When it was announced that ESPN and Fox Sports would split a 10-game schedule of United States men’s national team games, there was a collective groan from most of the soccer viewing public. The hardcore fan had been put off by years of feeling like a second and mainly third-class citizen by Fox Sports executives.
However, the new deal for USMNT games, a dedicated MLS package and the new agreement for the Bundesliga coming in the fall proved that the company was putting some serious cash on the line to get back in the game.
As the saying goes though…fool me once….well, you know the rest.
So, when Wednesday rolled around and Fox Sports 1 got to unveil its new-look coverage you can bet the microscope would be placed on anything and everything associated with the broadcast of the USMNT vs. Chile.
How did things go with the first broadcast and where do things go for the future? Let’s explore the Good, the Bad, the Ugly of Fox Sports’ big re-introduction to big time international games.
– Stu Holden was a masterstroke hire for Fox Sports. He gave insightful answers and actually made the viewer feel both informed and entertained, and that’s a difficult feat. It wasn’t just me that noticed Holden as a standout performer on the night, as many of you noted how pleasant of a surprise he was during the pre and post-game studio shows.
@32flags Pregame and postgame have a lot of work to do. Holden was only one whose opinion I valued. Davis and Dunseth were solid in booth.
— Phillip Bupp (@phillipbupp) January 29, 2015
— Pat Barr (@pbarr22) January 29, 2015
– There was plenty of good sound of this game, but you can’t credit Fox Sports with that since they were feeding off the Chilean feed. Still, maybe Fox Sports could learn a thing or two about how to properly mic a game when they are actually forced to be the ones playing host to the feed. Hearing the fans in full voice as well as a lot of the instructions of both managers and great sound of what was happening on the pitch was refreshing. It was one of the biggest pluses on the broadcasting side of that game.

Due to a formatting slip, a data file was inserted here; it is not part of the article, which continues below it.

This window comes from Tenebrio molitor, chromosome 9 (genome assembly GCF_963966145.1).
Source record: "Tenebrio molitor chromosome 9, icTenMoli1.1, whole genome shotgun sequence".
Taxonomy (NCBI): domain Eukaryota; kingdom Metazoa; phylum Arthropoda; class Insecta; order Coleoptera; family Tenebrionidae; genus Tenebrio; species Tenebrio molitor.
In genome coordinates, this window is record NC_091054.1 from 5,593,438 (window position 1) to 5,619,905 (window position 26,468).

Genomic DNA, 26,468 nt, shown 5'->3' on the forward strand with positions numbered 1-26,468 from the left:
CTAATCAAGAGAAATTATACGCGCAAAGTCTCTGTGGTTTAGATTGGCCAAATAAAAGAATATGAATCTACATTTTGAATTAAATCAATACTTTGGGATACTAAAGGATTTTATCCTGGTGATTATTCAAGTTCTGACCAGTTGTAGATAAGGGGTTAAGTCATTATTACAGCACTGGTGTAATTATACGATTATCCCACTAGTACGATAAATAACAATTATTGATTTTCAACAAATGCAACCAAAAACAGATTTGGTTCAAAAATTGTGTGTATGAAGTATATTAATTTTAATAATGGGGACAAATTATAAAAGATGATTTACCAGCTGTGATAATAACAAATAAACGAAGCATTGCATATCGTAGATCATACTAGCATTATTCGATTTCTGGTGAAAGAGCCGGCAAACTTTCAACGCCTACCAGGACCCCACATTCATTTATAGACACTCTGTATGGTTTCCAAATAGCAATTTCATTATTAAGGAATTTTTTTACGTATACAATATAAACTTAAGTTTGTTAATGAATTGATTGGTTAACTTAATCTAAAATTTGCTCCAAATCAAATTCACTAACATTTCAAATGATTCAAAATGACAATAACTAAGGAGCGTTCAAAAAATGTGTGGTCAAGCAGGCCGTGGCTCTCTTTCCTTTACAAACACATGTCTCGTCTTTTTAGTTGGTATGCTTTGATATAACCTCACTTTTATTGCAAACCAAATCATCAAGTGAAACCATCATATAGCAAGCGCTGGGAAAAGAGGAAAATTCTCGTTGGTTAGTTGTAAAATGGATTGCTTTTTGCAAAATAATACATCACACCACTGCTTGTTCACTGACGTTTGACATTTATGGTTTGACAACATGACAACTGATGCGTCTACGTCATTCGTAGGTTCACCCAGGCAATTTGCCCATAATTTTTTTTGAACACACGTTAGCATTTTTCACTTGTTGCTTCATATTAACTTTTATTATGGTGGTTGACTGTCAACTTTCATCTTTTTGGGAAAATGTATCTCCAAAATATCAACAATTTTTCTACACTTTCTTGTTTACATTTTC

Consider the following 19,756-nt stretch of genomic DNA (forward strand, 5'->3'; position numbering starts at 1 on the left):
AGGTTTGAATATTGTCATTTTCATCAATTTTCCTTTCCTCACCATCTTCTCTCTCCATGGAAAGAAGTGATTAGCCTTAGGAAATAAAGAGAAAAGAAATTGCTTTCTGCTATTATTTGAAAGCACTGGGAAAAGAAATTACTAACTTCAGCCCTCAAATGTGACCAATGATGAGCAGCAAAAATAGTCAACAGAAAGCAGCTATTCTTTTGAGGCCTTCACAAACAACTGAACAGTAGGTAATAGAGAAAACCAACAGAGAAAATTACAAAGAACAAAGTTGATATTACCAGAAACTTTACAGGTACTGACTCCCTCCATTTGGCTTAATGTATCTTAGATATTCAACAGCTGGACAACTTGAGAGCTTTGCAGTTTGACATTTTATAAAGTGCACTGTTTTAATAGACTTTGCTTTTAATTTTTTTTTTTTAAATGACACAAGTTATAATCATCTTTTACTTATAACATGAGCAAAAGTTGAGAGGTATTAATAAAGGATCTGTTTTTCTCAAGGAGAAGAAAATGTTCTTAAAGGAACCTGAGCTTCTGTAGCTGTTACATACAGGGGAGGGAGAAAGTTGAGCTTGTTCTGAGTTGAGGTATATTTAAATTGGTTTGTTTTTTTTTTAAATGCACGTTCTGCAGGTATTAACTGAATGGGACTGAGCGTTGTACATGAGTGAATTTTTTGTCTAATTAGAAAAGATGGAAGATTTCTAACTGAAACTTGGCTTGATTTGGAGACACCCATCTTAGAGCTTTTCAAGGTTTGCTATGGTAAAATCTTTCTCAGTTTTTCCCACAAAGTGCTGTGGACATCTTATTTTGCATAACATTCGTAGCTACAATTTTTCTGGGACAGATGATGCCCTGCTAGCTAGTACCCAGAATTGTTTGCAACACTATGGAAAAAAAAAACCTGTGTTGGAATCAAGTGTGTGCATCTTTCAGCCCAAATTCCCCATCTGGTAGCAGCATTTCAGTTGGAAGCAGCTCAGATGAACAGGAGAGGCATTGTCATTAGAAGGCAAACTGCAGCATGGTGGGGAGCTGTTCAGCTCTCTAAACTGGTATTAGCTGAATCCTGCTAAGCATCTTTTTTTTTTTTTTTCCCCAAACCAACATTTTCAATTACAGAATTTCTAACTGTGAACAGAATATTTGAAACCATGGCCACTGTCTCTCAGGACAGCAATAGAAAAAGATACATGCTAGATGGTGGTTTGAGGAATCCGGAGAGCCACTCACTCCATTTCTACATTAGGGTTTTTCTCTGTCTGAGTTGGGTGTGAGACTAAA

– Eric Wynalda is certainly a grating and polarizing individual and it’s safe to say the days of throwing out any old member of the famed 1994 USMNT isn’t going to cut it anymore. Let’s just say the fans weren’t sold on Wynalda’s past, present or future as an analyst worth listening to.
– The game was anything but boring on the field, but you wouldn’t have known that by the announcers calling the game from some studio in Los Angeles. I’ve got no problem with Brian Dunseth as a color man, he brings decent (if not very good) insight to the game and isn’t an over-the-top parody of the past shouters of the game. Still, if you’re going to have one man that’s a big more straight-laced in the color spot, you’ve got to find a play-by-play man with some bounce to his voice and some playful nature to him to balance it out. Glenn Davis didn’t provide that. That may come with time as they revamp and look to increase the stable of announcers for the game, but this was a poor effort for the first time out.
– Having technical difficulties on the big debut night is never fun, and it’s really the worst nightmare of anyone who has debuted anything. Still, this won’t go in the ugly category because once again, this wasn’t a Fox Sports feed they were going with. The fact is, not every country has the level of equipment, reliability or workers available to meet the needs. Eventually the feed went up and not a single goal of the five was missed. Still, being on site and securing the feed to your liking before the match could’ve helped avoid this situation from happening at all.